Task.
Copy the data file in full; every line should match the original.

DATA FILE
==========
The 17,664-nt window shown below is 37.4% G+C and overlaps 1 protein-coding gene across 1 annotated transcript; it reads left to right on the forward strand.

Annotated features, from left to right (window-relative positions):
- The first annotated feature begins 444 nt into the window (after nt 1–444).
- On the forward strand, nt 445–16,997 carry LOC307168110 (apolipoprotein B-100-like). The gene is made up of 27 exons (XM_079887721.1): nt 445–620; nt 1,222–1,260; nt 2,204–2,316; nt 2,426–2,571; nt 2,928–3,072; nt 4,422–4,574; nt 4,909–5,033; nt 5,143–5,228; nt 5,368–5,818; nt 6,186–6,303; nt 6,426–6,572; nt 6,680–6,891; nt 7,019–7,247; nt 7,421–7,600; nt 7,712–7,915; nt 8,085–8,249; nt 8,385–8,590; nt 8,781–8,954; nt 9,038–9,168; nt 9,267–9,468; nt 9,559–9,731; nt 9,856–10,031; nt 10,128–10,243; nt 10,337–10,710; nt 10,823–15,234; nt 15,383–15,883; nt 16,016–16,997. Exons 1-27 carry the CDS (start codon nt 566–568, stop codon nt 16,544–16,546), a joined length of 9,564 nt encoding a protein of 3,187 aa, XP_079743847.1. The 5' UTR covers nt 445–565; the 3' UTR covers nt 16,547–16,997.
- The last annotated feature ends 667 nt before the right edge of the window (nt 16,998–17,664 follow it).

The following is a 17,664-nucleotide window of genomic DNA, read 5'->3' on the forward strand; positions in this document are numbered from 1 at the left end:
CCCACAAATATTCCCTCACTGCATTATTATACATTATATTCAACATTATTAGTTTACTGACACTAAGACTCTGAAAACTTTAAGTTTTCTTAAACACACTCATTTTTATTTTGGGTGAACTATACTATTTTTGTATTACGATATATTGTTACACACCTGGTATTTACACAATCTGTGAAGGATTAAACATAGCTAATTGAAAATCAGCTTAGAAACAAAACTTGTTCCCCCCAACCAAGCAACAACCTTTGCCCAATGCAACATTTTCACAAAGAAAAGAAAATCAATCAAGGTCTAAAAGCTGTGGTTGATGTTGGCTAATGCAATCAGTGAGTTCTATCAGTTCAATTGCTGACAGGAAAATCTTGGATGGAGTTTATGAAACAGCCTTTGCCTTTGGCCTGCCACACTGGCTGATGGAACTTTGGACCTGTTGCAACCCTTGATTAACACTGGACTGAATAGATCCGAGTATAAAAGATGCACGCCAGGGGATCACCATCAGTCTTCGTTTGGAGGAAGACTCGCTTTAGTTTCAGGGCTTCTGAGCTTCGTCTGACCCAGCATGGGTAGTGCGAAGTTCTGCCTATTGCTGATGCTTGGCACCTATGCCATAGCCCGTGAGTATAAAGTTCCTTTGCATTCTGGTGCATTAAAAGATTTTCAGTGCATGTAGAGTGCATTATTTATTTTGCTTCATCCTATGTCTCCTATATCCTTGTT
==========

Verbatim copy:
The 17,664-nt window shown below is 37.4% G+C and overlaps 1 protein-coding gene across 1 annotated transcript; it reads left to right on the forward strand.

Annotated features, from left to right (window-relative positions):
- The first annotated feature begins 444 nt into the window (after nt 1–444).
- On the forward strand, nt 445–16,997 carry LOC307168110 (apolipoprotein B-100-like). The gene is made up of 27 exons (XM_079887721.1): nt 445–620; nt 1,222–1,260; nt 2,204–2,316; nt 2,426–2,571; nt 2,928–3,072; nt 4,422–4,574; nt 4,909–5,033; nt 5,143–5,228; nt 5,368–5,818; nt 6,186–6,303; nt 6,426–6,572; nt 6,680–6,891; nt 7,019–7,247; nt 7,421–7,600; nt 7,712–7,915; nt 8,085–8,249; nt 8,385–8,590; nt 8,781–8,954; nt 9,038–9,168; nt 9,267–9,468; nt 9,559–9,731; nt 9,856–10,031; nt 10,128–10,243; nt 10,337–10,710; nt 10,823–15,234; nt 15,383–15,883; nt 16,016–16,997. Exons 1-27 carry the CDS (start codon nt 566–568, stop codon nt 16,544–16,546), a joined length of 9,564 nt encoding a protein of 3,187 aa, XP_079743847.1. The 5' UTR covers nt 445–565; the 3' UTR covers nt 16,547–16,997.
- The last annotated feature ends 667 nt before the right edge of the window (nt 16,998–17,664 follow it).

The following is a 17,664-nucleotide window of genomic DNA, read 5'->3' on the forward strand; positions in this document are numbered from 1 at the left end:
CCCACAAATATTCCCTCACTGCATTATTATACATTATATTCAACATTATTAGTTTACTGACACTAAGACTCTGAAAACTTTAAGTTTTCTTAAACACACTCATTTTTATTTTGGGTGAACTATACTATTTTTGTATTACGATATATTGTTACACACCTGGTATTTACACAATCTGTGAAGGATTAAACATAGCTAATTGAAAATCAGCTTAGAAACAAAACTTGTTCCCCCCAACCAAGCAACAACCTTTGCCCAATGCAACATTTTCACAAAGAAAAGAAAATCAATCAAGGTCTAAAAGCTGTGGTTGATGTTGGCTAATGCAATCAGTGAGTTCTATCAGTTCAATTGCTGACAGGAAAATCTTGGATGGAGTTTATGAAACAGCCTTTGCCTTTGGCCTGCCACACTGGCTGATGGAACTTTGGACCTGTTGCAACCCTTGATTAACACTGGACTGAATAGATCCGAGTATAAAAGATGCACGCCAGGGGATCACCATCAGTCTTCGTTTGGAGGAAGACTCGCTTTAGTTTCAGGGCTTCTGAGCTTCGTCTGACCCAGCATGGGTAGTGCGAAGTTCTGCCTATTGCTGATGCTTGGCACCTATGCCATAGCCCGTGAGTATAAAGTTCCTTTGCATTCTGGTGCATTAAAAGATTTTCAGTGCATGTAGAGTGCATTATTTATTTTGCTTCATCCTATGTCTCCTATATCCTTGTT